chinar leaves have withered

silence of terror, on snow peaks frozen, empty streets filled with fear armed, prisoners
in perils of forced captivity, what horror humans can do with humans.

chinar leaves have withered

helpless am I in fetters, in action enchained , in emotions pained, I weep like the willows
in spiritual agony grieve , for mercy I pray , I die with each passing day…

as hope with each falling leaf, glissers.

© 2019, Anjum Wasim Dar

Anjum’s sites are:

“POETRY PEACE and REFORM Go Together -Let Us All Strive for PEACE on EARTH for ALL -Let Us Make a Better World -WRITE To Make PEACE PREVAIL.” Anjum Wasim Dar


The Best Foreplay for Husbands

after the poem on pg. 71 of Milk and Honey by Rupi Kaur

you wrap your fingers
around the sponge
scrubbing
until the sink is empty
this
is how you make
me change into my lace thong

you brush his teeth
and read his favorite bedtime story
twice
while making the voices of the characters
this
is how you make
me light the scented candles

you quiz her in spelling
and listen to how another girl stole her idea for her science project
you come up with a better science project idea
and promise to help her with it on the weekend
this
is how you make
me lie in bed
skin puckered
in love
in anticipation
thinking i am the luckiest woman in the world

© 2019, Irma Do

Irma’s site is: I Do Run, And I do a few other things too . . .


Those Washday Mondays

after Robert Hayden’s Those Winter Sundays

By the time I came downstairs
Dad’s shirts were washed
and pegged on the garden line.
Mum lifted the boiler lid.
Steam rose from a hissing cauldron
and she grabbed scalding sheets
with a pair of wooden tongs.

Her hands were red and damp
and sweat darkened her armpits
as she passed me my breakfast.
I closed the kitchen door and ate
in the front room but still heard
the mangle’s cranky wheel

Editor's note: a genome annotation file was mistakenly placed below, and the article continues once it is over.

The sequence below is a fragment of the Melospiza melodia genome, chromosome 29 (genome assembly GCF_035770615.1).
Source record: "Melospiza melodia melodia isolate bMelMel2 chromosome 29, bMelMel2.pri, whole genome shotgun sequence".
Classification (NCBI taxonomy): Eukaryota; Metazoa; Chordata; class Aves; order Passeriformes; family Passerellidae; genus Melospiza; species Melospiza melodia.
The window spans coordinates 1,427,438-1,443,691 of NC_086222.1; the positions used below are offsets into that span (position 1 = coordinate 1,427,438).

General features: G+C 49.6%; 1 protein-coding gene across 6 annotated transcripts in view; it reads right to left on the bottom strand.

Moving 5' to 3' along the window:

and squeak of its rubber rollers.

Mum wouldn’t buy a spin dryer
even on monthly instalments.
I turned up the music on my radio
and finished my bacon sandwiches.
What did I know about scrimping
and denying; about the sacrifices
she’d made in love’s unsung name?

© 2019, Sheila Jacob

To purchase Sheila’s little gem of a volume, Through My Father’s Eyes (review, interview, and a sampling of poems HERE), contact Sheila directly at she1jac@yahoo.com


..neutered..

after Thomas Hardy’s Neutral Tones

oil pond mirrors the darkness the november

day. sun draws white against the grey

this leaf lays on earth

there is no god

not hungry nor otherwise

you look at me straight and ask the past

and briefly I say & say there is no god

you did not smile nor shout you are the deadest thing

dead down . no smiling despite birds gone by

on greasy wings .i remember your look

your face

drawn grey as the mourning dove

that remind

for me there is no god

© 2019, Sonja Benskin Mesher

Sonja’s sites are:


Jamie Dedes. I’m a freelance writer, poet, content editor, and blogger. I also manage The BeZine and its associated activities and The Poet by Day jamiededes.com, an info hub for writers meant to encourage good but lesser-known poets, women and minority poets, outsider artists, and artists just finding their voices in maturity. The Poet by Day is dedicated to supporting freedom of artistic expression and human rights.  Email thepoetbyday@gmail.com for permissions, commissions, or assignments.

About / Testimonials / Disclosure / Facebook

Recent and Upcoming in Digital Publications Poets Advocate for Peace, Justice, and Sustainability, How 100,000 Poets Are Fostering Peace, Justice, and Sustainability, YOPP! * The Damask Garden, In a Woman’s Voice, August 11, 2019 / This short story is dedicated to all refugees. That would be one in every 113 people. * Five poems, Spirit of Nature, Opa Anthology of Poetry, 2019 * From the Small Beginning, Entropy Magazine (Enclave, #Final Poems), July 2019 * Over His Morning Coffee, Front Porch Review, July 2019 * Three poems, Our Poetry Archive, September 2019


“Every pair of eyes facing you has probably experienced something you could not endure.”  Lucille Clifton